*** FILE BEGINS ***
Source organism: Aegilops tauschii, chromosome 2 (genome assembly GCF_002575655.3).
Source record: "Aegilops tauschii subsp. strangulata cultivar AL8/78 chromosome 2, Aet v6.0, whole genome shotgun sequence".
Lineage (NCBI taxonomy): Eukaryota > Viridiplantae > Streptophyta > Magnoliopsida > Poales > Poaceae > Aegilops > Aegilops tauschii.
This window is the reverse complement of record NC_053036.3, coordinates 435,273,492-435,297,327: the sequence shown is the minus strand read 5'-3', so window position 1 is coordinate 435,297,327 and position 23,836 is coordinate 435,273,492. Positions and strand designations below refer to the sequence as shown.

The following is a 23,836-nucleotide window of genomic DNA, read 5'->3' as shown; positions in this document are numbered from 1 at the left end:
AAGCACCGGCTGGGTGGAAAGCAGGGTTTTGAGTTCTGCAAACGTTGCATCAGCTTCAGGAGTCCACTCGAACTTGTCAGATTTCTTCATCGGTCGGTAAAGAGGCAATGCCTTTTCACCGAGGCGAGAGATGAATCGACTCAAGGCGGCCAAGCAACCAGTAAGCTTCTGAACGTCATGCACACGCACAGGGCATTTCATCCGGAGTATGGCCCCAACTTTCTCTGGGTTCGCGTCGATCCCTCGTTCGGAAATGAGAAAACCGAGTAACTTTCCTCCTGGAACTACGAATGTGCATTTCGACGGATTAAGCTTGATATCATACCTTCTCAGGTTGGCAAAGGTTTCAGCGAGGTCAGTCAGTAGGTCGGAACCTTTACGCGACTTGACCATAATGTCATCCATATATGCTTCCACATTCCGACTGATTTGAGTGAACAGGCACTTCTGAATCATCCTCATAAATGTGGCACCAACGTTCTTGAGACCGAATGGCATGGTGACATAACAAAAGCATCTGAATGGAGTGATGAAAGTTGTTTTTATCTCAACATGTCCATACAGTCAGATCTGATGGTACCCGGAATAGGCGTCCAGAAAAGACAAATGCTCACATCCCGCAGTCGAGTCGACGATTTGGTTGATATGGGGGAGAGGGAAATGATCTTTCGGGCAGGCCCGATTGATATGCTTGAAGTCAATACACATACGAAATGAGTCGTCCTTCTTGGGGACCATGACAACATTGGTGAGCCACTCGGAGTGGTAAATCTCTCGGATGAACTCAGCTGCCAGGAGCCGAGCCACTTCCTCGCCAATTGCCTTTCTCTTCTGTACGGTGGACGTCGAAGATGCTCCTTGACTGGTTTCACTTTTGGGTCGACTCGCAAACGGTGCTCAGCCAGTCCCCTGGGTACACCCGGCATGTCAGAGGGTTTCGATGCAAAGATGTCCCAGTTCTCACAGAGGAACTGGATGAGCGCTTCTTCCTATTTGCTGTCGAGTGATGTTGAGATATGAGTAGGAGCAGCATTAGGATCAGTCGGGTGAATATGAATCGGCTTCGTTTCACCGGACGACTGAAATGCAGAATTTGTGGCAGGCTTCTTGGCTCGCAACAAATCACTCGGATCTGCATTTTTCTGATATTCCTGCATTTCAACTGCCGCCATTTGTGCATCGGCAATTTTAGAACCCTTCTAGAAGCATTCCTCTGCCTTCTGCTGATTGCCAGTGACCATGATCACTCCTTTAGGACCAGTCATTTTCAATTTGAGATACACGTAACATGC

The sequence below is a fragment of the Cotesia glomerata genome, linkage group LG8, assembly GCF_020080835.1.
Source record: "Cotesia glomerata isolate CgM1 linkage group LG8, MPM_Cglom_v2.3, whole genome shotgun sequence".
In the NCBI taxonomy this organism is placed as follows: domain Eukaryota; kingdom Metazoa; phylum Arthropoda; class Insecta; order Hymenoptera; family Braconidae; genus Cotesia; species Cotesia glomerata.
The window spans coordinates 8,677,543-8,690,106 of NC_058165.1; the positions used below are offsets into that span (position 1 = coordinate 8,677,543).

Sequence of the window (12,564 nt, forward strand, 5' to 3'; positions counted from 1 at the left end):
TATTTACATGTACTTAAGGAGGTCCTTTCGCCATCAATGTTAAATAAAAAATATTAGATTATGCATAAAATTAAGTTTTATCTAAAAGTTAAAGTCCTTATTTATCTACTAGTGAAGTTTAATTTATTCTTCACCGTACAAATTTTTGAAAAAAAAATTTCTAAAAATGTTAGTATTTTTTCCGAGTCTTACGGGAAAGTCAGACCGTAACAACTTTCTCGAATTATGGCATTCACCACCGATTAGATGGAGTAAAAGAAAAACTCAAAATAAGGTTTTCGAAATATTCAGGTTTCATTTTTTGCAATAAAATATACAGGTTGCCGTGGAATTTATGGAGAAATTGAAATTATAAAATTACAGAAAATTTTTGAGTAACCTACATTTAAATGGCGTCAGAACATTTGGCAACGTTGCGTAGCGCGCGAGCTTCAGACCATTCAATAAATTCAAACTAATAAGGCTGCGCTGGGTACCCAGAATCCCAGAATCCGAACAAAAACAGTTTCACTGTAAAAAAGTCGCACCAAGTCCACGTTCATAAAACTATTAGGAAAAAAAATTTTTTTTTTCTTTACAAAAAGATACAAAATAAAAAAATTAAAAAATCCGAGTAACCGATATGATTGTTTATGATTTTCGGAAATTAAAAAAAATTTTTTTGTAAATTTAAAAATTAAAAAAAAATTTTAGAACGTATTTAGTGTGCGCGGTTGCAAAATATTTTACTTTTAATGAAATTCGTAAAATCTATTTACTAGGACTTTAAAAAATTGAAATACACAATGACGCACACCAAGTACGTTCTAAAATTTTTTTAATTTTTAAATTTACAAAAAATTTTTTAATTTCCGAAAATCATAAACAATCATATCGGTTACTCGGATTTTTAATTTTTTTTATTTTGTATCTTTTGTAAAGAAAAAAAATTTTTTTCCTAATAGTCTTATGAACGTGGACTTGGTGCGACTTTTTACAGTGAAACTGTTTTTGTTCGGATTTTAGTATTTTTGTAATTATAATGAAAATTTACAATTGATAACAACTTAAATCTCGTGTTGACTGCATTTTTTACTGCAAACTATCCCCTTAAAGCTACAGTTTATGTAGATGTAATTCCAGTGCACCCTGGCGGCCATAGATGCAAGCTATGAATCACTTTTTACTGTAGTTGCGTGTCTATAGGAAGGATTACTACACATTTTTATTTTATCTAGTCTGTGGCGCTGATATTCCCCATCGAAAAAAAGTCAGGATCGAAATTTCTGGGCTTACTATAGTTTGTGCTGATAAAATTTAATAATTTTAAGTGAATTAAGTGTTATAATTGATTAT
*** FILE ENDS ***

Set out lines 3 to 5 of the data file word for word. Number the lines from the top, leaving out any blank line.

Lineage (NCBI taxonomy): Eukaryota > Viridiplantae > Streptophyta > Magnoliopsida > Poales > Poaceae > Aegilops > Aegilops tauschii.
This window is the reverse complement of record NC_053036.3, coordinates 435,273,492-435,297,327: the sequence shown is the minus strand read 5'-3', so window position 1 is coordinate 435,297,327 and position 23,836 is coordinate 435,273,492. Positions and strand designations below refer to the sequence as shown.

The following is a 23,836-nucleotide window of genomic DNA, read 5'->3' as shown; positions in this document are numbered from 1 at the left end: